It has been found that the combination of core-spun yarn 26 and laid-in elastomeric thread is operable to provide greater stretch in the above-listed compression ranges when compared to conventional nylon, non-core-spun, gradient compression hosiery. Using a Jones Cross Stretch Machine and a length stretch machine, resistance and maximum stretch measurements were collected for a conventional microfiber nylon sock and a preferred configuration of a core-spun compression sock 10 (see Table 1).

In particular, the leg and foot sections of the preferred core-spun sock 10 include core-spun yarns with a Lycra® spandex core 28 and a CoolMax® polyester sheath 30. As discussed previously, the sheath 30 could include an alternative twisted fiber, such as an X-STATIC® polyester blended yarn. The sock 10 is knitted with one course 24 of Z-twist core-spun yarn and an adjacent course 24 of S-twist core-spun yarn knitted in a jersey knit pattern, with each yarn serving to cancel the torsional biases of the other yarn. Preferably, the core 28 has about a 40 denier and the sheath 30 has about a 266 denier for each of the compression categories of sock 10. However, it is also within the scope of the present invention where one or more compression categories of sock 10 are made with different deniers of core 28 and/or sheath 30.

TABLE 1
Measured Stretch of Compression Trouser Socks Made with Core-spun and Nylon Yarns.
CORE- CORE- CORE- CORE-
SPUN NYLON SPUN NYLON SPUN NYLON SPUN NYLON
15-20 15-20 15-20 15-20 15-20 15-20 15-20 15-20
mmHg mmHg mmHg mmHg mmHg mmHg mmHg mmHg
15-20 mmHg SMALL SMALL MEDIUM MEDIUM LARGE LARGE X-LARGE X-LARGE
RELAXED ANKLE WIDTH  2.75″  3″  3″  3″  3″  3″ 3.25″  3″
RELAXED CALF WIDTH  3.75″  4″  3.75″  4.25″  4″  4.25″  4″  4.50″
RELAXED LEG LENGTH  8″ 12.50″  8.50″ 13.50″  9.50″ 14.50″ 10.50″ 15.50″
RELAXED FOOT LENGTH  2.75″  4.75″  3″  5.25″  3.50″  6.50″  3.75″  6.50″
ANKLE RESISTANCE X-STRETCH  8.25″  7″  8.75″  7.25″  9.25″  7.50″  9.75″  8″
ANKLE MAXIMUM X-STRETCH 12.75″ 10.75″ 13″ 11.25″ 13.25″ 12″ 13.75″ 12.25″
CALF RESISTANCE X-STRETCH 10.25″  8.50″ 10.75″  9″ 11.25″  9.50″ 11.50″  9.50″
CALF MAXIMUM X-STRETCH 15.5″ 12.50″ 15.75″ 13.50″ 16″ 14.25″ 17.25″ 14.25″
RESISTANCE LEG LENGTH STRETCH 20″ 18.75″ 21.50″ 21″ 26″ 24″ 28″ 25.50″
MAXIMUM LEG LENGTH STRETCH 22″ 20″ 24.50″ 22″ 28.50″ 25″ 31″ 26.50″
RESISTANCE FOOT LENGTH STRETCH 11.25″ 11.50″ 13″ 12.50″ 14.50″ 17.75″ 15″ 14.25″
MAXIMUM FOOT LENGTH STRETCH 12.25″ 12″ 14″ 13″ 15.50″ 15.25″ 16.50″ 15″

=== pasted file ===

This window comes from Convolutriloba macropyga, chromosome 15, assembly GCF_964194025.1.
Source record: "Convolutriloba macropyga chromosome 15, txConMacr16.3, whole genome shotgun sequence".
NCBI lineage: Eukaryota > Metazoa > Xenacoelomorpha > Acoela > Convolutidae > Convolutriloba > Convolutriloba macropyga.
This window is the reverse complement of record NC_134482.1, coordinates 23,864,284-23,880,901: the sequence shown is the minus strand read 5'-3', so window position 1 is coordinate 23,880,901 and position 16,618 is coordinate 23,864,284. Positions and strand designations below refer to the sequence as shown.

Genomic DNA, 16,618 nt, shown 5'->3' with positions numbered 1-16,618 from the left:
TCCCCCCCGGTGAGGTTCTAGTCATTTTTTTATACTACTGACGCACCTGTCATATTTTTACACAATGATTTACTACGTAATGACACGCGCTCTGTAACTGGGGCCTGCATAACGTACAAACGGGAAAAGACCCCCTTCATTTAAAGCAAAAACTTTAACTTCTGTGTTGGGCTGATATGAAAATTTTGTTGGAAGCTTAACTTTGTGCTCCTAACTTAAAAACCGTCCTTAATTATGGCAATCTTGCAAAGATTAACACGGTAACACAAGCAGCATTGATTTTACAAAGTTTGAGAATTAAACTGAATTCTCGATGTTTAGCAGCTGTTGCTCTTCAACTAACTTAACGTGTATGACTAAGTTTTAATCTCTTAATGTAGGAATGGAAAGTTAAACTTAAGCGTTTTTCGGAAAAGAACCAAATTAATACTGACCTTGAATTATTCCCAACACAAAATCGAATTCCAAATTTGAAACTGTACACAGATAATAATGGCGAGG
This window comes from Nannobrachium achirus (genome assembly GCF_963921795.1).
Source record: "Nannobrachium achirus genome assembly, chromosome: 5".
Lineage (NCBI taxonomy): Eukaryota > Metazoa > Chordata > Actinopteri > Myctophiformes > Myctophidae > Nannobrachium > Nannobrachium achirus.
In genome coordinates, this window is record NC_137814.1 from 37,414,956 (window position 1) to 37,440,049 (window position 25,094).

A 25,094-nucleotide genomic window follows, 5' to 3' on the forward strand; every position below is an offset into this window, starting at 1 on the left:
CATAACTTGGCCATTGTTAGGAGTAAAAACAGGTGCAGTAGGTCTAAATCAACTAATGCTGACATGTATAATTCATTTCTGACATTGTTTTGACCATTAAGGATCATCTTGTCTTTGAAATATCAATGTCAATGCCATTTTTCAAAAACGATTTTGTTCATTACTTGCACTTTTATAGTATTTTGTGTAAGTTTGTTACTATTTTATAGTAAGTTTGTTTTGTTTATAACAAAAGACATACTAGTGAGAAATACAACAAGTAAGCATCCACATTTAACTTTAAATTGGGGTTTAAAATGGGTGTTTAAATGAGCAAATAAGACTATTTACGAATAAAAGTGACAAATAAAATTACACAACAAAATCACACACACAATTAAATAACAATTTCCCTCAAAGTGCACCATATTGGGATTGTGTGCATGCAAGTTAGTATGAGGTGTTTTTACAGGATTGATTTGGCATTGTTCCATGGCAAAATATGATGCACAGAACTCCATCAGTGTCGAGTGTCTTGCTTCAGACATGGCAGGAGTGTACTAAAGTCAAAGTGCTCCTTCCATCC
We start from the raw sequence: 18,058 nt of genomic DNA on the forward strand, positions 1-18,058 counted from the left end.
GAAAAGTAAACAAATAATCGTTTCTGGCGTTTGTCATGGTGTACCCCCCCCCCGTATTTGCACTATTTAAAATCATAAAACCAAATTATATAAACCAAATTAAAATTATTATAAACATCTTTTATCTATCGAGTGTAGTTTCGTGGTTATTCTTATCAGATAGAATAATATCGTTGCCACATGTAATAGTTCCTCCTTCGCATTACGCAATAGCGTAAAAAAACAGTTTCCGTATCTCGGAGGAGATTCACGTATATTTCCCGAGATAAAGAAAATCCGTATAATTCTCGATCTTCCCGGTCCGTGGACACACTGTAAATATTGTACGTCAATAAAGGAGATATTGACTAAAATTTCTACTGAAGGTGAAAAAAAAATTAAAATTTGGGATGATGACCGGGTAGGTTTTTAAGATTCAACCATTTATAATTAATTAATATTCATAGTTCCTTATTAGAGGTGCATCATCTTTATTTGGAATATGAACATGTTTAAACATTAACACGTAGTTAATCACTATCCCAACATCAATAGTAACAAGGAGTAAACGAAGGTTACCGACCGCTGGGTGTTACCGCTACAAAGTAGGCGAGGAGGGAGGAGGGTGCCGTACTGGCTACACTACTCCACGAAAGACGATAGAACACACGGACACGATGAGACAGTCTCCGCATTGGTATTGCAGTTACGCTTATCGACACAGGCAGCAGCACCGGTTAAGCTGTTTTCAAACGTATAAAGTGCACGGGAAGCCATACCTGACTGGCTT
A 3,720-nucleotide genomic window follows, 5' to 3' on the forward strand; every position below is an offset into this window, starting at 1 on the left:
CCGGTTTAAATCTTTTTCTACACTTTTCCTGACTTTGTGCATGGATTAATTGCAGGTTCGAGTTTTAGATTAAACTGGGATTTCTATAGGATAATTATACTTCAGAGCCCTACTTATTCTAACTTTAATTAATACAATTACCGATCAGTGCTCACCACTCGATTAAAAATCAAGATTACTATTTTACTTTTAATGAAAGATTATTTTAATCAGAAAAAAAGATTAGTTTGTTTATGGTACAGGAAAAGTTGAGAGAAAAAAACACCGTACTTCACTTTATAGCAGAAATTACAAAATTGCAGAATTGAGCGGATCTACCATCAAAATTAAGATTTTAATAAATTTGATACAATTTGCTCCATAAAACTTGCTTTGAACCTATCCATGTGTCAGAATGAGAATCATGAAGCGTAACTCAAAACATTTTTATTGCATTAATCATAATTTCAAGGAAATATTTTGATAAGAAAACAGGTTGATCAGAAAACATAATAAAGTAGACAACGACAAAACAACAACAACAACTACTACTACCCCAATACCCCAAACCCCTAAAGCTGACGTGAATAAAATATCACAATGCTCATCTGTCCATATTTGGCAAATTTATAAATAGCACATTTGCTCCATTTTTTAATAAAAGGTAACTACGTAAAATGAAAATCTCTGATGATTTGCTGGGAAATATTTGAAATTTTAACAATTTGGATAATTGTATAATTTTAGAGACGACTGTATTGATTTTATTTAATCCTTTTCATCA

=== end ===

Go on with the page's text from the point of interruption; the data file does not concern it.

CORE- CORE- CORE- CORE-
SPUN NYLON SPUN NYLON SPUN NYLON SPUN NYLON
20-30 20-30 20-30 20-30 20-30 20-30 20-30 20-30
mmHg mmHg mmHg mmHg mmHg mmHg mmHg mmHg
20-30 mmHg SMALL SMALL MEDIUM MEDIUM LARGE LARGE X-LARGE X-LARGE
RELAXED ANKLE WIDTH  2.75″  2.75″  3.25″  3″  3.25″  3.25″  3.5″  3.50″
RELAXED CALF WIDTH  4.25″  4.25″  4.25″  4.50″  4.50″  4.75″  4.75″  5″
RELAXED LEG LENGTH  8.50″ 13.50″  9.25″ 14″ 10.25″ 14.50″ 10.50″ 15.50″
RELAXED FOOT LENGTH  3.25″  4.25″  3.25″  4.75″  4.25″  5″  4.75″  5.50″
ANKLE RESISTANCE X-STRETCH  7.25″  6.75″  8.75″  7.25″  9.25″  7.50″  9.50″  7.50″
ANKLE MAXIMUM X-STRETCH 12.25″ 11.50″ 13.25″ 12.25″ 14.25″ 12.75″ 14.50″ 12.50″
CALF RESISTANCE X-STRETCH  9.50″  8.75″  9.75″  9.25″ 10.25″  9.25″ 11″ 10″
CALF MAXIMUM X-STRETCH 16″ 14.50″ 16.50″ 14.50″ 17.50″ 14.50″ 17.75″ 15.25″
RESISTANCE LEG LENGTH STRETCH 22.25″ 19.25″ 24″ 22″ 28″ 22″ 30″ 24.75″
MAXIMUM LEG LENGTH STRETCH 24.50″ 20.25″ 26.50″ 23″ 30.50″ 23.50″ 32.50″ 26″
RESISTANCE FOOT LENGTH STRETCH 12″ 11″ 13″ 12.50″ 15.25″ 12.50″ 16.50″ 13″
MAXIMUM FOOT LENGTH STRETCH 13″ 12″ 14″ 12.75″ 16.25″ 13.25″ 17.50″ 14″
CORE- CORE- CORE- CORE-
SPUN NYLON SPUN NYLON SPUN NYLON SPUN NYLON
30-40 30-40 30-40 30-40 30-40 30-40 30-40 30-40
mmHg mmHg mmHg mmHg mmHg mmHg mmHg mmHg
30-40 mmHg SMALL SMALL MEDIUM MEDIUM LARGE LARGE X-LARGE X-LARGE
RELAXED ANKLE WIDTH  2.75″  2.75″  3″  3″  3.25″  3.25″  3.25″  6.50″
RELAXED CALF WIDTH  4.25″  4.50″  4.25″  4.50″  4.75″  4.75″  5″  5″
RELAXED LEG LENGTH 10.50″ 12.50″ 11.25″ 13.50″ 13.25″ 14.50″ 13.50″ 15.50″
RELAXED FOOT LENGTH  3.50″  4″  3.75″  4.25″  4.75″  5.50″  5.50″  6″
ANKLE RESISTANCE X-STRETCH  6.25″  5.75″  6.75″  6″  7″  6.75″  7.25″  7″
ANKLE MAXIMUM X-STRETCH 11.75″ 11″ 12.50″ 11″ 13″ 12.25″ 13.50″ 12.50″
CALF RESISTANCE X-STRETCH  9.25″  8.25″  9.25″  8.25″  9.75″  9.25″  9.75″  9.25″
CALF MAXIMUM X-STRETCH 14.75″ 13.75″ 15.25″ 13.50″ 16″ 15.50″ 16″ 15.5″
RESISTANCE LEG LENGTH STRETCH 20.50″ 17″ 21″ 19.50″ 28.25″ 22″ 27.75″ 24″
MAXIMUM LEG LENGTH STRETCH 23.25″ 18″ 24″ 20.50″ 30″ 23″ 31.50″ 25.50″
RESISTANCE FOOT LENGTH STRETCH 13″ 10″ 13″ 11″ 14″ 13″ 15.50″ 14″
MAXIMUM FOOT LENGTH STRETCH 14″ 11″ 14″ 12″ 16″ 14″ 17″ 15″